From the Editor

From the Editor

Editor's Word | 04 Aug 1999 | Issue 5 | By Charles MacLean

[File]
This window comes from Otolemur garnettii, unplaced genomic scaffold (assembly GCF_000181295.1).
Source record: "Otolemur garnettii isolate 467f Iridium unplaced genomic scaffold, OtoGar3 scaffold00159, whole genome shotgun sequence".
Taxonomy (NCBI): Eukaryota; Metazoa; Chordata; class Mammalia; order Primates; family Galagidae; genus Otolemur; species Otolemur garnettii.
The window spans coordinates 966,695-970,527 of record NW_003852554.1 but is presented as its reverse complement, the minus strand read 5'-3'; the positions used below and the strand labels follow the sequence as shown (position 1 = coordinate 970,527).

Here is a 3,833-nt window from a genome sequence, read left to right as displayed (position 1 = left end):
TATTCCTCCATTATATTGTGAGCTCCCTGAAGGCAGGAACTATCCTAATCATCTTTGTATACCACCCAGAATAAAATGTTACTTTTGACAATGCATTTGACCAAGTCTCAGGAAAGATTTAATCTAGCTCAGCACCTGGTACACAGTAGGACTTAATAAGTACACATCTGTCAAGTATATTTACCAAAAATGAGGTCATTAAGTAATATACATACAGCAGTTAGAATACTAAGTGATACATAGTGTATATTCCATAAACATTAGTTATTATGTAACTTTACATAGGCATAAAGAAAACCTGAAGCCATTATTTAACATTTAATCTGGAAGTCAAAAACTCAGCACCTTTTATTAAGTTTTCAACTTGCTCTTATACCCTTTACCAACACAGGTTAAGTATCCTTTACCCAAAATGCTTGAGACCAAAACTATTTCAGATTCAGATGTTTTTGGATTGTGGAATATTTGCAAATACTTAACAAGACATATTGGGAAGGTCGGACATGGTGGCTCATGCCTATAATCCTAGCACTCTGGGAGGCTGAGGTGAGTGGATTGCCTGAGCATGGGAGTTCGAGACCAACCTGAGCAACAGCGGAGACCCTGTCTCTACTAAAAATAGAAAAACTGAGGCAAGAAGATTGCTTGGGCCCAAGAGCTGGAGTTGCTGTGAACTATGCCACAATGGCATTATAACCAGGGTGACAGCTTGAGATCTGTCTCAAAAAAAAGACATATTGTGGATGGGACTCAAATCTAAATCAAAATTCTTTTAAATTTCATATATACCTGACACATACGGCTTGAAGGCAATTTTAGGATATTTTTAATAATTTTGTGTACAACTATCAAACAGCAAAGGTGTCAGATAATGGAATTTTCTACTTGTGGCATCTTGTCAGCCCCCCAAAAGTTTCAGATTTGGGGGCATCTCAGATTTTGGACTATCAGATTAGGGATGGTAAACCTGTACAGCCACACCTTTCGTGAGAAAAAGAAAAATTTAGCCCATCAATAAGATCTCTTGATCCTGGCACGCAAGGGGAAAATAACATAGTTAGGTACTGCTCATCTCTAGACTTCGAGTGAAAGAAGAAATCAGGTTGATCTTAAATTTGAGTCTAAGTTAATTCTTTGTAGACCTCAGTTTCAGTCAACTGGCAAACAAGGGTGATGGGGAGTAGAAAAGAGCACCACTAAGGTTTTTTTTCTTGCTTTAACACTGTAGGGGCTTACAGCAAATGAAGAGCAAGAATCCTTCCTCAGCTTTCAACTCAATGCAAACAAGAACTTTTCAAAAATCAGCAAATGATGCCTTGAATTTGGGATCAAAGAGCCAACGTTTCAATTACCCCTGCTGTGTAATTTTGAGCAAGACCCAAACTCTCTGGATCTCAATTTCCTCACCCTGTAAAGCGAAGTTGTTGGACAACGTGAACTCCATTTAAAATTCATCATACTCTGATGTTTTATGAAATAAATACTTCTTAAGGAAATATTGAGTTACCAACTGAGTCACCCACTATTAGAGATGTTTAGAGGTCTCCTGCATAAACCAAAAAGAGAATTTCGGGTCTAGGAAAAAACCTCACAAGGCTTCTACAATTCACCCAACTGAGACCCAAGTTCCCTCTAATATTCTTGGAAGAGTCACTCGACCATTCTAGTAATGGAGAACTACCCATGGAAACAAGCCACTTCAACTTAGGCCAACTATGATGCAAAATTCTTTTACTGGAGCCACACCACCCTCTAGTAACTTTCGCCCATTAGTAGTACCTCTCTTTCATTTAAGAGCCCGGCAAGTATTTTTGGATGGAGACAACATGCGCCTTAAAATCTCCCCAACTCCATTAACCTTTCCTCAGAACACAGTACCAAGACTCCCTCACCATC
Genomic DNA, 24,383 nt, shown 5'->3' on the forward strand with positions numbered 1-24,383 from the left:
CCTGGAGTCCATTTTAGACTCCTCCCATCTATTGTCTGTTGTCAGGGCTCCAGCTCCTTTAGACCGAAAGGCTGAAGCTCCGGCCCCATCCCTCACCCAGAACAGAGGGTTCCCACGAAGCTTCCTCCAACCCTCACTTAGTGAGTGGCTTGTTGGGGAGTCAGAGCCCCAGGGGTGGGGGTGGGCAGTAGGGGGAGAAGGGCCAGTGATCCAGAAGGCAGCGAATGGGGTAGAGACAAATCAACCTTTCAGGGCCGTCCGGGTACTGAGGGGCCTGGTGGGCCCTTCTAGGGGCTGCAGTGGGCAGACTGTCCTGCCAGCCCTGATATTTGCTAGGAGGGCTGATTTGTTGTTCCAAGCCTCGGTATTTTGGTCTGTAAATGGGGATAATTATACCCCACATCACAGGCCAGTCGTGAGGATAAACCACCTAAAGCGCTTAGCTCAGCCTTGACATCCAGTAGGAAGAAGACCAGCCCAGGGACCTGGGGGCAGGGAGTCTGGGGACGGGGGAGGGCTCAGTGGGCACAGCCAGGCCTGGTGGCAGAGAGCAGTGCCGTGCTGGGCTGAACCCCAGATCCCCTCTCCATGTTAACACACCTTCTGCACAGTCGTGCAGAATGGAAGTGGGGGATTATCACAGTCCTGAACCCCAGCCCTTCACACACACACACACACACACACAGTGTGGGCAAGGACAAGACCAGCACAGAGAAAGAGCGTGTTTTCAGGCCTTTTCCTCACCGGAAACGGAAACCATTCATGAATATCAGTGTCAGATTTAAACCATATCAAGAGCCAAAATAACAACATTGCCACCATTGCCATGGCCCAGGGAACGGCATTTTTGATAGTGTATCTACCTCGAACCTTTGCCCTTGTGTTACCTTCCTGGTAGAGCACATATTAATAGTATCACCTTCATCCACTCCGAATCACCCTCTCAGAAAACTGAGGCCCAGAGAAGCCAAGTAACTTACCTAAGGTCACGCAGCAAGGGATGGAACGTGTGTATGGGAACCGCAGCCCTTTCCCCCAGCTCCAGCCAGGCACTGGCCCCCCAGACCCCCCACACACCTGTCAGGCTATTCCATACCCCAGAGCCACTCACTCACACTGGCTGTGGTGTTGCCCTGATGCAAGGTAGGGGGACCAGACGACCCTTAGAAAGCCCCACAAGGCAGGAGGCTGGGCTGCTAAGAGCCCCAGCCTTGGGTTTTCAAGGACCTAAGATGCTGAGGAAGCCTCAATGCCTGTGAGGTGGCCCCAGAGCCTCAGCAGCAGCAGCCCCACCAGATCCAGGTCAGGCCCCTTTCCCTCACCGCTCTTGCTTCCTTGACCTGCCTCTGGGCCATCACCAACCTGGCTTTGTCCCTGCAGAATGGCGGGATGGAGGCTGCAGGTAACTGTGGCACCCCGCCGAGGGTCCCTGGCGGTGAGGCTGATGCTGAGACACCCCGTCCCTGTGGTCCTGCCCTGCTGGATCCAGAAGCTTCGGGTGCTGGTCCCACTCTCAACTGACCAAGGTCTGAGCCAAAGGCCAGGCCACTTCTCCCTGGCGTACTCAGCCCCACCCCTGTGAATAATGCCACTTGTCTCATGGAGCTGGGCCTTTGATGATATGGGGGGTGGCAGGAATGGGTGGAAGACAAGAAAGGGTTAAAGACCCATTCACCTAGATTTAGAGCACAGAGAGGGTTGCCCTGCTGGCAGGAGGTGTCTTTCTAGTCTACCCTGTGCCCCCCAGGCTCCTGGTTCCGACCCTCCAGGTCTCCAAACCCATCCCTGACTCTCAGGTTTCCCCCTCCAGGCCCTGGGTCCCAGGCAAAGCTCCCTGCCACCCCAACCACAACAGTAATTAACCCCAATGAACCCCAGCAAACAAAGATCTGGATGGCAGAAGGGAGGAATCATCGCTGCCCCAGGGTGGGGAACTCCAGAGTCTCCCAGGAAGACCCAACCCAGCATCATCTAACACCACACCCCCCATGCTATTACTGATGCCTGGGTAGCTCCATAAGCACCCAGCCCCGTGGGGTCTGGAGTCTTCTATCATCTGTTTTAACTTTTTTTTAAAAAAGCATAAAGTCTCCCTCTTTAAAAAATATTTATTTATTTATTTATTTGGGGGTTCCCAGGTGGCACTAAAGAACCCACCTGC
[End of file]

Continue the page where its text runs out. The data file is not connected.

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It is always instructive to place matters in their historial perspective, and this is as true for whisky as for other matters. The whisky trade has always been good at reinventing or forgetting its past. In this issue of Whisky Magazine we learn how Clan Campbell (the brand) has cleverly exploited its tenuous connection with Clan Campbell (the family) and become, in a startlingly short time, one of the leading blended whiskies in Europe. Having made the connection, both family and brand were delighted when the earliest known whisky artefact, a distiller’s worm, was discovered in the cellar of a Campbell castle. Concrete evidence. Malt whisky is now so fashionable that it is easy to imagine that ‘twas ever thus. We are reminded by Jack and Wallace Milroy that there were only four single malts generally available when they opened their famous shop in Soho in the mid-Sixties. The whisky companies, whose fortunes were founded on blended whisky, were simply not interested in making single malts available to a wider public. Interestingly, those malts which were available sold for 50/- (£2.50) a bottle; standard blends retailed at 45/- (£2.25), which makes one wonder why there is such a price differential today.When Tom Bruce-Gardyne peers at Tobermory Distillery on the Isle of Mull through the glass of history, he discovers that the place was decommissioned between 1930 and 1972, then open for only four years, then worked only occasionally until Burn Stewart bought it in 1993. So where did all that Tobermory malt come from? The stuff in a green dump bottle that we saw all over the place during the late 1980s and ‘90s? It turns out to have been a vatted malt, and to add to the confusion, its owners also bottled a blend under the same name.Cocktails are equally surrounded by mythology – a history ‘littered with so many claims and counter-claims that it’s difficult to trust any of it’, as Jonathan Goodall writes – although it’s interesting to discover that the first guide to mixing drinks was published as early as 1860. Finally, a big thank-you to Margaret Rand, who has edited Whisky Magazine since its launch but whose last issue this is. We look forward to welcoming her as a contributor in the future.
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